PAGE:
Toilet flapper leaking

Toilet flapper leaking down a bit toilet refils in about 30 seconds, any fixes short of replaceing the rubber flapper.
I already flushed and cleaned the flapper and the flapper seat.
Thanks
Tom
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tflfb wrote:

Replace it. It is cheap and also there is no other fix than the ones you have tried.
--
Joseph E. Meehan

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Why? A flapper costs 99cents for the cheap ones, maybe $4.99 for the expensive ones and takes less than 10 minutes to change. Then it last for 5-10 years as the rubber ages and deteriorates. There isn't anything much cheaper and easier to do in home maintenance.
tflfb wrote:

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You might be using the wrong flapper. Make sure it is the right one for your unit or try a few different shaped ones. This stopped mine from leaking.
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Don't overlook the seal between the seat and the tank. That is the likely culprit if the flapper is leaking. Try tightening it first but you may have to improvise a tool. The proper tool comes with a new seat. Blue

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Are you certain it is the flapper?
How about the overflow tube? Is it above the water line? If it is shoved too far down into the overflow tube it will siphon.
http://www.factsfacts.com/MyHomeRepair/toilet_refill.htm
http://www.factsfacts.com/MyHomeRepair/ToiletFlush.htm

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040731 1947 - tflfb posted:

The best way to handle this is to watch it work. Take the cover off the toilet tank and watch the flushing operation. When the flapper seats, put a little pressure on it and see if you can make it seat better. Sometimes these things just get old and out of alignment and don't position themselves properly anymore, so a little tinkering with it may make all the difference.
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tflfb wrote:

get a new flapper.. they cost about $1.98 in most hardware stores.. then you dont have to worry about cleaning it.. its the rubber thats coming apart that lets it leak...
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My house has three bathrooms and of the three, there is one toilet that has been a continual problem for the houses 18 year life. The other two are just fine. For that one, it will "top off" about three or four times a day. Not as bad as your problem, but still a PITA. I have put in several new valves and floats of different types, several different types of flappers, resurfaced the seat for the flapper with some 600 grit sandpaper and a sanding block, checked to make sure everything is tight, took the thing apart and put in all new sealants, and still it leaks. I was talking to a neighbor not too long ago and he told me that he had the same problem with one of his toilets (oddly enough, he had the same model house and it was the toilet in the same location in his house). He replaced the toilet and no more problem. I just might be in the market for a new toilet myself. That might be a problem too because I think I might have to go out of state to get a toilet that isn't a "water conserving" type.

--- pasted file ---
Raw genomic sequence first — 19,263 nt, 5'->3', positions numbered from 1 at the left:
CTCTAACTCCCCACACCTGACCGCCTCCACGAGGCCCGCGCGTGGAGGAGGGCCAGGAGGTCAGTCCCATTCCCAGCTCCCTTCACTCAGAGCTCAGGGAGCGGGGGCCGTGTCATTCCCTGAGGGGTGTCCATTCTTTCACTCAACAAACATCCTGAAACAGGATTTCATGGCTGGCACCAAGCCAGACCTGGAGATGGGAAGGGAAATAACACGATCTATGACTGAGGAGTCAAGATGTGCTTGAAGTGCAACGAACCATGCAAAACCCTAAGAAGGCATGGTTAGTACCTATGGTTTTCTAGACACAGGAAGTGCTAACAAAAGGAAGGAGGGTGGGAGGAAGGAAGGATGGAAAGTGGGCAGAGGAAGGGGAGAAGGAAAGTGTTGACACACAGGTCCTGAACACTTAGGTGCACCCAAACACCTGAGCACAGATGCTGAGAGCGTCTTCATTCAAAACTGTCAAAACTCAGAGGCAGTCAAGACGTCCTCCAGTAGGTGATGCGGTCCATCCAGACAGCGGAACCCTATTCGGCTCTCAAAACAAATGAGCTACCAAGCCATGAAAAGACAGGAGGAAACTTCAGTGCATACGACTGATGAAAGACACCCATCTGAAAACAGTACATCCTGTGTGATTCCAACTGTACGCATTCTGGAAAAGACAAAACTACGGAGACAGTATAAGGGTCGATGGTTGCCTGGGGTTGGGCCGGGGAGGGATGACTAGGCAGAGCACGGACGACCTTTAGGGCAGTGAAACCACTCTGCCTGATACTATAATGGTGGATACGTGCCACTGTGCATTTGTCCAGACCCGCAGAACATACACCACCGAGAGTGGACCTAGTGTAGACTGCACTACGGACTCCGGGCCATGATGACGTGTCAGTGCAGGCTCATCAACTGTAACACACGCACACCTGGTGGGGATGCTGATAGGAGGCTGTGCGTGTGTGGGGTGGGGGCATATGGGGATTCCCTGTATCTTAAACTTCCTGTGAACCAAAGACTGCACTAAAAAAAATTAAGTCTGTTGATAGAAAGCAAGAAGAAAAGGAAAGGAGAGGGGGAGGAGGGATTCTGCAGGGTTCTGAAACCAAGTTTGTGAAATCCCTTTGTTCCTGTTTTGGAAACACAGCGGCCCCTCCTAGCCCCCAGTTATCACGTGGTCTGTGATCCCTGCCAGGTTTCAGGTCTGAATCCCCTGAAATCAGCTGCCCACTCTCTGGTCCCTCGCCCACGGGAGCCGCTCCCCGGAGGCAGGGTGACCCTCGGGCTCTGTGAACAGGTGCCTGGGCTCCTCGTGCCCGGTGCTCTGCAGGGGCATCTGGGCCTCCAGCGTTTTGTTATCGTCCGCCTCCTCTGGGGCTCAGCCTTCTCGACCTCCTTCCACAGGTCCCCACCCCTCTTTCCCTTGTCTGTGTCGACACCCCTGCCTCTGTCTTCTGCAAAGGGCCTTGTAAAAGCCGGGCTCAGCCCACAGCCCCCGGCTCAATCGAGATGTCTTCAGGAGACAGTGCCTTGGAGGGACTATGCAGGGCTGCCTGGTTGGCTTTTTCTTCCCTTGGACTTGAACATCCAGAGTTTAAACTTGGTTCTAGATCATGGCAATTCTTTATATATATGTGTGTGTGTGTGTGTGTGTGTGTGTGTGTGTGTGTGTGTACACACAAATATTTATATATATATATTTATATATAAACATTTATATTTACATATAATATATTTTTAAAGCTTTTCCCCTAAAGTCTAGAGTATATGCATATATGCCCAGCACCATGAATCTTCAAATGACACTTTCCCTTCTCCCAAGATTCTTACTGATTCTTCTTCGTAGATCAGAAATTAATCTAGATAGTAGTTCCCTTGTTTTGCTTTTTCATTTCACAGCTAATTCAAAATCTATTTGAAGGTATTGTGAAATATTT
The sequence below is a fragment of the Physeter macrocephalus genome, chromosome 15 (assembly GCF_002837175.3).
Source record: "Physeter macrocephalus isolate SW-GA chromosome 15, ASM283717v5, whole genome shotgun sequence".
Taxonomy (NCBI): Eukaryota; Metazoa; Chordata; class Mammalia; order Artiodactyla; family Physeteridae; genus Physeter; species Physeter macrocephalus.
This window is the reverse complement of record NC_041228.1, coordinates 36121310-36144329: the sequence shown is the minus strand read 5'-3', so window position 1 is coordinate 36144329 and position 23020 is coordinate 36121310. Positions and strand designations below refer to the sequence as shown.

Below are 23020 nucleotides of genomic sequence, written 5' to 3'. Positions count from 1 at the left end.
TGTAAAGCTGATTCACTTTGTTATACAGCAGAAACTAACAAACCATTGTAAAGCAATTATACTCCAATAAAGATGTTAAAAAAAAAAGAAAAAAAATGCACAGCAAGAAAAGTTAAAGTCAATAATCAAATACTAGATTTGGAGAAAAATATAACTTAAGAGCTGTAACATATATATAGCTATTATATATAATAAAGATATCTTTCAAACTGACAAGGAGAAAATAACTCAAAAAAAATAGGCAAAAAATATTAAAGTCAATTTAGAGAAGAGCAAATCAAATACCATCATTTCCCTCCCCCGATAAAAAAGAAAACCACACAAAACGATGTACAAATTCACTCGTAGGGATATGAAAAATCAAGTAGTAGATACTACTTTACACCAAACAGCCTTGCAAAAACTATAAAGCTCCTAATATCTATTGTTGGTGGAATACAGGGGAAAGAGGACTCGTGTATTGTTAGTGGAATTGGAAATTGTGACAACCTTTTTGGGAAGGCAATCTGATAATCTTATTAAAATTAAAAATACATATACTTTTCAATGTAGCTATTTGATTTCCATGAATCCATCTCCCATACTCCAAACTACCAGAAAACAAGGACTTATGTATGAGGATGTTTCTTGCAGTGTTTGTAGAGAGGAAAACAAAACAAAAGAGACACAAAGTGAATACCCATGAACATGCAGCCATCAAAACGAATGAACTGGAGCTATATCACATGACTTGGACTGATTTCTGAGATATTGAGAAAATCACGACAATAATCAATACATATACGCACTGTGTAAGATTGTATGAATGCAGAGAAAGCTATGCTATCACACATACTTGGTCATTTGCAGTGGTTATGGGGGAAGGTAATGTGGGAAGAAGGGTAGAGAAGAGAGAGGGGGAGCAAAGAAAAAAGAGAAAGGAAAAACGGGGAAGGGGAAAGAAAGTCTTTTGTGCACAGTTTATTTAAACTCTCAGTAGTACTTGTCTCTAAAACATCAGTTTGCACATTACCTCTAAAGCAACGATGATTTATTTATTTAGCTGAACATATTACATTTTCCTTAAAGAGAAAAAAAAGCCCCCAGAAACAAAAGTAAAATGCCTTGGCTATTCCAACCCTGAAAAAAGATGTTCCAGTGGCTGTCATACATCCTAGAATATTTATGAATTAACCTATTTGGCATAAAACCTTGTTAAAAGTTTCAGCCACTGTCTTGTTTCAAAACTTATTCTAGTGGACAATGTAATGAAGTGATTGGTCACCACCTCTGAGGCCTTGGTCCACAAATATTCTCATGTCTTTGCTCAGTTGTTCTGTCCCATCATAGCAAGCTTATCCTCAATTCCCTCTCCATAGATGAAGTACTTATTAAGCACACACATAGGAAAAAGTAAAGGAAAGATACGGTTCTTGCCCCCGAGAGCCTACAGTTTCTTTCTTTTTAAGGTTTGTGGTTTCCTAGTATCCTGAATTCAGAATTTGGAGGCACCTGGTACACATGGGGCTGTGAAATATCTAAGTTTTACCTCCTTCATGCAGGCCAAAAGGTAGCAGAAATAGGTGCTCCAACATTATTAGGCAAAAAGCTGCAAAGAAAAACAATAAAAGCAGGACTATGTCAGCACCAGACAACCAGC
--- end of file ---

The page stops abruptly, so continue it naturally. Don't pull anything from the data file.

Wayne

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I will ask you too if the outlet your overflow tube is above the water level. Very common problem for your type of symptoms. Just a bit below the water level and you siphon out a little bit of water.

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NoOne N Particular wrote:

Don't bother. The better water conserving types are great and they need not be expensive. When they first came out and the contractor's specials that are put in most homes are junk so many people think they all are junk. It is just not so.
--
Joseph E. Meehan

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NoOne N Particular wrote:

I have a Briggs toilet whose flapper started leaking. The replacement flappers available at the home stores all leaked, too. I looked closely at the original and it was different in important ways; I had to trim parts off the replacement flapper to make it actually fit properly. Could NOT find a Briggs part; some of the home stores carried Briggs toilets, but no parts for them.
--
To his numbed, buttock-shifting listeners, the great sonorous self-regarding
orotund bromidic banality of Senator Kerry and his multitude of nuances is proof
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clifto wrote:

Try:
http://www.plumbingproducts.com/briggs.html
--
Joseph E. Meehan

26 + 6 = 1 It's Irish Math
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has
day.
flappers,
a
with
the
no
self-regarding
proof
<http://www.telegraph.co.uk/opinion/main.jhtml?xml=/opinion/2004/08/01/do010 2.xml&sSheet=/opinion/2004/08/01/ixop.html>
Interesting. My toilets are also Briggs, and so I'm sure that my neighbors was too. I am still wondering why only one of them is causing problems, though. There was a time early on about 15 years ago when I started having problems with all three of them. I changed all of the fill valves and the flappers in one day, and two of the three have been fine for many years now. I know what you mean about having to trim the flapper. I saw that right away and made sure that they fit well. But one of them STILL has a very slow leak.
Wayne
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Wayne wrote:>But one of them STILL has a very

And it may not be the flapper. The tube to which the flapper mounts could be cracked, making for a little gremlin. Tom Work at your leisure!
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Try tightening the flapper seat connection to the bowl. You may have to improvise a tool to do it. A new tool comes with a new flapper seat. Blue

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